How do land and climate interact? Climate is a chief co-determinant of vegetation cover and carbon, water and nutrient cycles. Climate change, including the increasing levels of CO2 in the atmosphere, therefore will cause biomes’ boundaries to shift, and impact biodiversity and numerous processes in terrestrial ecosystems. Alterations in ecosystems biogeochemical cycles can thus feedback to climate through sources and sinks of greenhouse gases. This includes, for instance, enhanced emissions of methane from wetlands in response to warmer temperatures, or enhanced emissions of N2O from natural and managed ecosystems. Most notably, terrestrial ecosystems at present remove annually nearly 30% of anthropogenic CO2 emissions; how this CO2 ‘sink’ will develop in the future remains a fundamental unknown. But vegetation properties and exchange processes related to energy and water also impact climate locally to regionally and contribute notably to warming or cooling. The manifold exchange processes between the atmosphere and land, jointly with vegetation dynamics and changes in species composition can therefore amplify or dampen climate change. In providing better understanding of land-climate interactions and climate feedbacks, science can provide an important contribution to achieving climate change mitigation goals such as specified under the Paris Agreement of the UNFCCC, or related to biodiversity under the UN Convention on Biological Diversity.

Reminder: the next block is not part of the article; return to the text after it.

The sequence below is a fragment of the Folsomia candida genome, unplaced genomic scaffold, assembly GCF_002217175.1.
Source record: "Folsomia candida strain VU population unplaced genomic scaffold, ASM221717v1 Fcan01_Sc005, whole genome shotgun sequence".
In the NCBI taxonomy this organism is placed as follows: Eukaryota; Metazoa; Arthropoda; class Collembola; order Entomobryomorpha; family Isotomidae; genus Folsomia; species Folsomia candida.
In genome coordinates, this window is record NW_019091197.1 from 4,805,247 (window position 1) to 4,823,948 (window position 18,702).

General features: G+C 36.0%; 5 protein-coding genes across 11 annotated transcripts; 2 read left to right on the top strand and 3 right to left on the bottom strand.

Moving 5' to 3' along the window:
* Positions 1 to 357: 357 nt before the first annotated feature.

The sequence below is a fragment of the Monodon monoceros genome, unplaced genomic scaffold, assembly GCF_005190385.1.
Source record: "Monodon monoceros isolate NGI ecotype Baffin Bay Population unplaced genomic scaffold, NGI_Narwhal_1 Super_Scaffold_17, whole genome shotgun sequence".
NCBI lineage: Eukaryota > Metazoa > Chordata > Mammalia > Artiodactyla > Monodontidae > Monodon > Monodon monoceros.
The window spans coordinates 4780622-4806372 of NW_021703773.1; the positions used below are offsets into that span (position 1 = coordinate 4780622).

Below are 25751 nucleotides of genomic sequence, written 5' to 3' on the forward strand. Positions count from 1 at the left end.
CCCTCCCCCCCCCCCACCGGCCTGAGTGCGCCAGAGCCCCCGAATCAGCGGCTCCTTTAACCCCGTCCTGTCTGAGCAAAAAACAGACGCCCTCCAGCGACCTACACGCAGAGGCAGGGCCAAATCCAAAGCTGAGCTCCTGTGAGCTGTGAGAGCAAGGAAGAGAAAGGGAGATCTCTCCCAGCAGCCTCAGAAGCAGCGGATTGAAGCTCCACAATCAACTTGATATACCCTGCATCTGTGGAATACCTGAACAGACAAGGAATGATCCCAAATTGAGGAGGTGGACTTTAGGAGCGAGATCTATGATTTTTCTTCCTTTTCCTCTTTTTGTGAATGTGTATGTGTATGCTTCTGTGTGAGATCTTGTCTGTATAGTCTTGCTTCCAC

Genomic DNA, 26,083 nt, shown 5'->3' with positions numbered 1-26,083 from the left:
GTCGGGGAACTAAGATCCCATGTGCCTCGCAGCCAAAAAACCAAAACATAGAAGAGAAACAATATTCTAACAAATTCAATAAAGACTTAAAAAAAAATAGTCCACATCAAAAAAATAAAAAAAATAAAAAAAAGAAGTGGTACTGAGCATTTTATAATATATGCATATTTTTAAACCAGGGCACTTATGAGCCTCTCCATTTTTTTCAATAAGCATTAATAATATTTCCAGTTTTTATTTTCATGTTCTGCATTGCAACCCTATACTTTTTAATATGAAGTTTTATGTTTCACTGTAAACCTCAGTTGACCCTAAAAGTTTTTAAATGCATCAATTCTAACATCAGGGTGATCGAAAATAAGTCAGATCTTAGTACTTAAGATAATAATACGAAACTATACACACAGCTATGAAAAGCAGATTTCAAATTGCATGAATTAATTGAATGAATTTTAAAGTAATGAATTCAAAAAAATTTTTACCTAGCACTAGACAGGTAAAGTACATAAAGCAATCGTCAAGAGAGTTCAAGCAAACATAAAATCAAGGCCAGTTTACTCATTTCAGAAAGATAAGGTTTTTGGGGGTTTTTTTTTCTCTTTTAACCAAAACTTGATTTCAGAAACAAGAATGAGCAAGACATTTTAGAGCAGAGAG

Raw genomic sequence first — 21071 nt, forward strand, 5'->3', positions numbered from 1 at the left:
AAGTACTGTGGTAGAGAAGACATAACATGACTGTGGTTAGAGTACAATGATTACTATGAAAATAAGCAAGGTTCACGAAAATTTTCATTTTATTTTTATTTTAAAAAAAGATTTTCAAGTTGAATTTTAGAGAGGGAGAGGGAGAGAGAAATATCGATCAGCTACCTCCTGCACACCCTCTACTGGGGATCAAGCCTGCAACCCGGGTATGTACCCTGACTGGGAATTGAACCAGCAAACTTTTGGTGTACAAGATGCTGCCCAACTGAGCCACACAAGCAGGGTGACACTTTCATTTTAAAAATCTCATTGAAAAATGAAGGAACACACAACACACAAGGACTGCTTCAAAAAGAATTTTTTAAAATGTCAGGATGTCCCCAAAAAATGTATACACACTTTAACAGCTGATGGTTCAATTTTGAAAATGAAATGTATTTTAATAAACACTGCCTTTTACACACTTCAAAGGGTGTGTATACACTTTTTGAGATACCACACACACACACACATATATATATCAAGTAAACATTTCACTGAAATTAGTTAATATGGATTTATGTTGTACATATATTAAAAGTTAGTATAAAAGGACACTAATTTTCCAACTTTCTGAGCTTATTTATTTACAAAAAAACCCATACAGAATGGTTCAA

We apply and develop the dynamic vegetation model framework LPJ-GUESS to explore shifts in natural biomes, sources and sinks of CO2, changes in water balances and other ecosystem responses to climate change and changes in atmospheric CO2 concentration. LPJ-GUESS is also being coupled to the climate change ‘emulator’ IMOGEN as part of LandSyMM. Work is also ongoing to turn LPJ-GUESS into a full land-surface model, which means to implement a full energy balance into the model, and to change the simulations done at daily time-step into sub-daily calculations. By coupling this new model version to atmospheric models, we will be in the position to explore regional and global biogeochemical and biophysical land-climate feedbacks.
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